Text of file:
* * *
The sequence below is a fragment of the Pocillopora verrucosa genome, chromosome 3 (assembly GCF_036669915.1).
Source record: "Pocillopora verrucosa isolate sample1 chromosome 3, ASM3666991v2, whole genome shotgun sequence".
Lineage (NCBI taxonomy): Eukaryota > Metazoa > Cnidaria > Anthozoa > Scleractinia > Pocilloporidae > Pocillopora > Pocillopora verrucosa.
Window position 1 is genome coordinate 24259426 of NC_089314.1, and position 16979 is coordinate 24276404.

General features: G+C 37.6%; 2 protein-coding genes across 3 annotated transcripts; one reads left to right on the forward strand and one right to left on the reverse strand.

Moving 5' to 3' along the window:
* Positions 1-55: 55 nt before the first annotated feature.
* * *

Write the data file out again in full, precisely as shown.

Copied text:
The sequence below is a fragment of the Pocillopora verrucosa genome, chromosome 3 (assembly GCF_036669915.1).
Source record: "Pocillopora verrucosa isolate sample1 chromosome 3, ASM3666991v2, whole genome shotgun sequence".
Lineage (NCBI taxonomy): Eukaryota > Metazoa > Cnidaria > Anthozoa > Scleractinia > Pocilloporidae > Pocillopora > Pocillopora verrucosa.
Window position 1 is genome coordinate 24259426 of NC_089314.1, and position 16979 is coordinate 24276404.

General features: G+C 37.6%; 2 protein-coding genes across 3 annotated transcripts; one reads left to right on the forward strand and one right to left on the reverse strand.

Moving 5' to 3' along the window:
* Positions 1-55: 55 nt before the first annotated feature.